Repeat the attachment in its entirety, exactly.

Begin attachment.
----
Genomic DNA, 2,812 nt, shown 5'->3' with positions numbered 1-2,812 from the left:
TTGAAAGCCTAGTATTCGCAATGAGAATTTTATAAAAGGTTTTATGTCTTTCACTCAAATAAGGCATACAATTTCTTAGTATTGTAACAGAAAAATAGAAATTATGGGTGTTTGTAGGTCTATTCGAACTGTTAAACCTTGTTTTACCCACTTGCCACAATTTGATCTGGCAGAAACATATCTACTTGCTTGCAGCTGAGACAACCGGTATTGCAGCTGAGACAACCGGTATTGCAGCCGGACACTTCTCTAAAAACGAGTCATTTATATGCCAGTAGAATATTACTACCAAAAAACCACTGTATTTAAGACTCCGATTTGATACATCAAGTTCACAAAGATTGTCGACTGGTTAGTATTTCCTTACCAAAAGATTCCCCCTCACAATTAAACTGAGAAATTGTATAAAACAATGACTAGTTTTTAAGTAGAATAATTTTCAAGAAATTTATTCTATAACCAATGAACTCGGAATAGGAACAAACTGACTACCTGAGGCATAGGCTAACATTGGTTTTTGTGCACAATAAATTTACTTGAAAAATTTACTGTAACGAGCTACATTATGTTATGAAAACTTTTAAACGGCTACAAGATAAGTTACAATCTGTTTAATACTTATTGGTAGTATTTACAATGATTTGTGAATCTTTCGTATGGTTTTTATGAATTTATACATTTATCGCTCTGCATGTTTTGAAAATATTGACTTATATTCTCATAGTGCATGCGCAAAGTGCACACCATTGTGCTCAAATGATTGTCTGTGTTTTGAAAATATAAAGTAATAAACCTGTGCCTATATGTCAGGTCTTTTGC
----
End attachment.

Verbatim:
Genomic DNA, 2,812 nt, shown 5'->3' with positions numbered 1-2,812 from the left:
TTGAAAGCCTAGTATTCGCAATGAGAATTTTATAAAAGGTTTTATGTCTTTCACTCAAATAAGGCATACAATTTCTTAGTATTGTAACAGAAAAATAGAAATTATGGGTGTTTGTAGGTCTATTCGAACTGTTAAACCTTGTTTTACCCACTTGCCACAATTTGATCTGGCAGAAACATATCTACTTGCTTGCAGCTGAGACAACCGGTATTGCAGCTGAGACAACCGGTATTGCAGCCGGACACTTCTCTAAAAACGAGTCATTTATATGCCAGTAGAATATTACTACCAAAAAACCACTGTATTTAAGACTCCGATTTGATACATCAAGTTCACAAAGATTGTCGACTGGTTAGTATTTCCTTACCAAAAGATTCCCCCTCACAATTAAACTGAGAAATTGTATAAAACAATGACTAGTTTTTAAGTAGAATAATTTTCAAGAAATTTATTCTATAACCAATGAACTCGGAATAGGAACAAACTGACTACCTGAGGCATAGGCTAACATTGGTTTTTGTGCACAATAAATTTACTTGAAAAATTTACTGTAACGAGCTACATTATGTTATGAAAACTTTTAAACGGCTACAAGATAAGTTACAATCTGTTTAATACTTATTGGTAGTATTTACAATGATTTGTGAATCTTTCGTATGGTTTTTATGAATTTATACATTTATCGCTCTGCATGTTTTGAAAATATTGACTTATATTCTCATAGTGCATGCGCAAAGTGCACACCATTGTGCTCAAATGATTGTCTGTGTTTTGAAAATATAAAGTAATAAACCTGTGCCTATATGTCAGGTCTTTTGC